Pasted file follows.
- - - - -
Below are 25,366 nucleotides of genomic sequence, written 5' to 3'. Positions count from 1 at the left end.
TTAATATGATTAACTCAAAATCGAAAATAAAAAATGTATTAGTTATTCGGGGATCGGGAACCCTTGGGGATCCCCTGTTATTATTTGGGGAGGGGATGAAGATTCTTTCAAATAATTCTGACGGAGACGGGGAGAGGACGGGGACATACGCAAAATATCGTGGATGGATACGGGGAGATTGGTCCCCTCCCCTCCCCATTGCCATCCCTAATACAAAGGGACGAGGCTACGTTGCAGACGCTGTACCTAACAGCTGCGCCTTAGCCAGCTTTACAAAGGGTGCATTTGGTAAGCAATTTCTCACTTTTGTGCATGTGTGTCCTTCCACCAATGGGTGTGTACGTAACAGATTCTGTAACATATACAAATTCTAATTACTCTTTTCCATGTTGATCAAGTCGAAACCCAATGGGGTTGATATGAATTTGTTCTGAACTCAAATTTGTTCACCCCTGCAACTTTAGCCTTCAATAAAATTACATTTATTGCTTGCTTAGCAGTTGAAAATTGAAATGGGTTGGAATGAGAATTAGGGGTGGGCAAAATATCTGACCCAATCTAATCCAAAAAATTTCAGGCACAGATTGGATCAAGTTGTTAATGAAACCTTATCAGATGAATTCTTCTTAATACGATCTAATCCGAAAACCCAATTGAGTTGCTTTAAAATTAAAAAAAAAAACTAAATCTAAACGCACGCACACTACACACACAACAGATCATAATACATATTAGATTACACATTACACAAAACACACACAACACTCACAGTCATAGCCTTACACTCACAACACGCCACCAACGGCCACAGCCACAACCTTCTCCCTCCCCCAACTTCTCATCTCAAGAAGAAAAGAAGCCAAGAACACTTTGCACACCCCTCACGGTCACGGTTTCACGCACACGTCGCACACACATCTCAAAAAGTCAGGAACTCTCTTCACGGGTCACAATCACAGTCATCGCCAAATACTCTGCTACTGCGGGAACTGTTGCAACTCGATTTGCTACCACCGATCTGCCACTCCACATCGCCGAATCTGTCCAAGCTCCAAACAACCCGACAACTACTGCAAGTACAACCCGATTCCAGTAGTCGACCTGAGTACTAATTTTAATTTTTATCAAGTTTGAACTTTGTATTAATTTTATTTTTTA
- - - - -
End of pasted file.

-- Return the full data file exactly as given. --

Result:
Below are 25,366 nucleotides of genomic sequence, written 5' to 3'. Positions count from 1 at the left end.
TTAATATGATTAACTCAAAATCGAAAATAAAAAATGTATTAGTTATTCGGGGATCGGGAACCCTTGGGGATCCCCTGTTATTATTTGGGGAGGGGATGAAGATTCTTTCAAATAATTCTGACGGAGACGGGGAGAGGACGGGGACATACGCAAAATATCGTGGATGGATACGGGGAGATTGGTCCCCTCCCCTCCCCATTGCCATCCCTAATACAAAGGGACGAGGCTACGTTGCAGACGCTGTACCTAACAGCTGCGCCTTAGCCAGCTTTACAAAGGGTGCATTTGGTAAGCAATTTCTCACTTTTGTGCATGTGTGTCCTTCCACCAATGGGTGTGTACGTAACAGATTCTGTAACATATACAAATTCTAATTACTCTTTTCCATGTTGATCAAGTCGAAACCCAATGGGGTTGATATGAATTTGTTCTGAACTCAAATTTGTTCACCCCTGCAACTTTAGCCTTCAATAAAATTACATTTATTGCTTGCTTAGCAGTTGAAAATTGAAATGGGTTGGAATGAGAATTAGGGGTGGGCAAAATATCTGACCCAATCTAATCCAAAAAATTTCAGGCACAGATTGGATCAAGTTGTTAATGAAACCTTATCAGATGAATTCTTCTTAATACGATCTAATCCGAAAACCCAATTGAGTTGCTTTAAAATTAAAAAAAAAAACTAAATCTAAACGCACGCACACTACACACACAACAGATCATAATACATATTAGATTACACATTACACAAAACACACACAACACTCACAGTCATAGCCTTACACTCACAACACGCCACCAACGGCCACAGCCACAACCTTCTCCCTCCCCCAACTTCTCATCTCAAGAAGAAAAGAAGCCAAGAACACTTTGCACACCCCTCACGGTCACGGTTTCACGCACACGTCGCACACACATCTCAAAAAGTCAGGAACTCTCTTCACGGGTCACAATCACAGTCATCGCCAAATACTCTGCTACTGCGGGAACTGTTGCAACTCGATTTGCTACCACCGATCTGCCACTCCACATCGCCGAATCTGTCCAAGCTCCAAACAACCCGACAACTACTGCAAGTACAACCCGATTCCAGTAGTCGACCTGAGTACTAATTTTAATTTTTATCAAGTTTGAACTTTGTATTAATTTTATTTTTTA